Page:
Meta is reportedly back on its wearables bit: this time it wants to stick cameras on earbuds for AI

Mark Zuckerberg
(Image credit: Meta)

Tech companies are racing to stuff object and speech recognition into their latest devices, from laptops and phones to weird wearables. Zuckerberg, not one to shy away from a trend in the tech industry, is reportedly also keen to see Meta produce its own AI-powered wearable: intelligent earbuds, or maybe headphones.

The project, codenamed  'Camerabuds', would see Meta do the unthinkable… combine earbuds with cameras.

The cameras would supposedly come in handy for identifying objects—this data could then be integrated and used with other smart systems—and the earbuds could function to translate foreign languages on the fly. A team working on the project has already presented Zuckerberg with some concepts. However, the Meta CEO isn't entirely sold on the designs he's been shown so far, The Information reports, citing three current Meta employees.

This wouldn't be the first time we've heard of devices capable of offering transcription or translation services. They could be pretty great when it comes to accessibility uses, too. Though we're beginning to hear a lot more about these sorts of features for a wider audience now that 'AI' can be slapped on the box.

Meta, specifically, does not surprise with its desire to get into the AI-powered wearables game. With billions of dollars invested into its Reality Labs division and a co-credit in creating smart glasses with Ray-Ban, this is exactly the sort of project we should expect from a company constantly chasing new markets to expand into.

Early AI-powered wearables have so far gone down like a tonne of bricks, often panned by reviewers. Though clearly there's some expectation of a huge boon for devices such as these, providing some AI firms can make some features worth hanging them off. I dare say it'll need to be a lot more than they currently can offer to convince users to carry another device on their person, and keep charged, alongside their mobile phone.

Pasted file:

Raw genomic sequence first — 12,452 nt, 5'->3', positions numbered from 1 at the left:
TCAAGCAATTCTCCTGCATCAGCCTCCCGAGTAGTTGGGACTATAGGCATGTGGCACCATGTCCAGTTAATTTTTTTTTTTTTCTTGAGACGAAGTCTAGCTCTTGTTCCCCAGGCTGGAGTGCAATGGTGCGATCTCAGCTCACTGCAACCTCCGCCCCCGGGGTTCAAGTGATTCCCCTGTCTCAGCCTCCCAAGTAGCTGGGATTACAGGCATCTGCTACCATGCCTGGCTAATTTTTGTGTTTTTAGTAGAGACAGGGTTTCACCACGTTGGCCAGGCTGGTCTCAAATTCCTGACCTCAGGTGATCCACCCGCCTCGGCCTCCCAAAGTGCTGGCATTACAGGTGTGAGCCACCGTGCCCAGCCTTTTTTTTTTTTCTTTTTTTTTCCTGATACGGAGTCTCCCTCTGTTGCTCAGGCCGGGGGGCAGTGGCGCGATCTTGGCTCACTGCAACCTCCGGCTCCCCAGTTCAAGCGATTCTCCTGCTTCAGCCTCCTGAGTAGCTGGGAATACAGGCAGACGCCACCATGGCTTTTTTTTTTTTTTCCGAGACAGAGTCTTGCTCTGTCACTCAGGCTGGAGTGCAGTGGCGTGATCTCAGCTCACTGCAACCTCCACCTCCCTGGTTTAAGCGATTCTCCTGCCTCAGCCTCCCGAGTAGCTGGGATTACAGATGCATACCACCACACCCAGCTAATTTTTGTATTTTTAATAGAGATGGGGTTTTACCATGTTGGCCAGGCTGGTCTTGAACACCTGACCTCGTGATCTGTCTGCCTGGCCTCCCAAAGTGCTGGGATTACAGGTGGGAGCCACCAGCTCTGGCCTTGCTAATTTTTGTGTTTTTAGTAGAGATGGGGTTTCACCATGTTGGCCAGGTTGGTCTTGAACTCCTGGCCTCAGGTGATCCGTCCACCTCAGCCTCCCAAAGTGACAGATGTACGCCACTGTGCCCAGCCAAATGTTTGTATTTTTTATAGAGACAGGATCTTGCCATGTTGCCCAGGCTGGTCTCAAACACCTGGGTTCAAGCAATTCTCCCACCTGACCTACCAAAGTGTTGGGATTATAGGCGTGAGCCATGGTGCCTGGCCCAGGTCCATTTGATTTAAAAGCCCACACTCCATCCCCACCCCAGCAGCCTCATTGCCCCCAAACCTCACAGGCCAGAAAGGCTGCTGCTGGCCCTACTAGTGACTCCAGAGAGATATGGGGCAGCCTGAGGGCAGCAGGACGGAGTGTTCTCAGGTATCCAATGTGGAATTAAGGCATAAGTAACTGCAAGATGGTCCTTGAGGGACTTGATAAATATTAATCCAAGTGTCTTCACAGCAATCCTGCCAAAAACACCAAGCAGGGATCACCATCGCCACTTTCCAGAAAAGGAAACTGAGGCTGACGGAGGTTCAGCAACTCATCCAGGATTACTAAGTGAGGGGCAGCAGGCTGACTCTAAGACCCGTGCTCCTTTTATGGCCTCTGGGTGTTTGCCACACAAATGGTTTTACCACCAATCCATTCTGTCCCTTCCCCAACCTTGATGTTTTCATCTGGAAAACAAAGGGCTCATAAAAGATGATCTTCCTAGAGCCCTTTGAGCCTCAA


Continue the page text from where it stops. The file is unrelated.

AI, explained

OpenAI logo displayed on a phone screen and ChatGPT website displayed on a laptop screen are seen in this illustration photo taken in Krakow, Poland on December 5, 2022.

(Image credit: Jakub Porzycki/NurPhoto via Getty Images)

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Meta isn't the only company looking to image recognition as the next step for AI. OpenAI just announced its newly updated AI model, GPT-4o, and introduced video, audio and text recognition improvements. Looks like this sort of functionality is the new battleground for companies hoping to find a bigger market for AI-powered tools. Though it also announced new voice assistant functionality, which I have to admit I found extremely weird in action.

But while the general Silicon Valley type gets all hot under the collar for object recognition and translation, I'm left wondering if there really is a benefit to the average gamer in all of this. Anyone have any ideas about what might be a genuinely good use for a wearable AI gizmo for PC gaming? I've already apps on my phone gathering dust for half of my PC's components.

Jacob Ridley
Senior Hardware Editor

Jacob earned his first byline writing for his own tech blog. From there, he graduated to professionally breaking things as hardware writer at PCGamesN, and would go on to run the team as hardware editor. Since then he's joined PC Gamer's top staff as senior hardware editor, where he spends his days reporting on the latest developments in the technology and gaming industries and testing the newest PC components.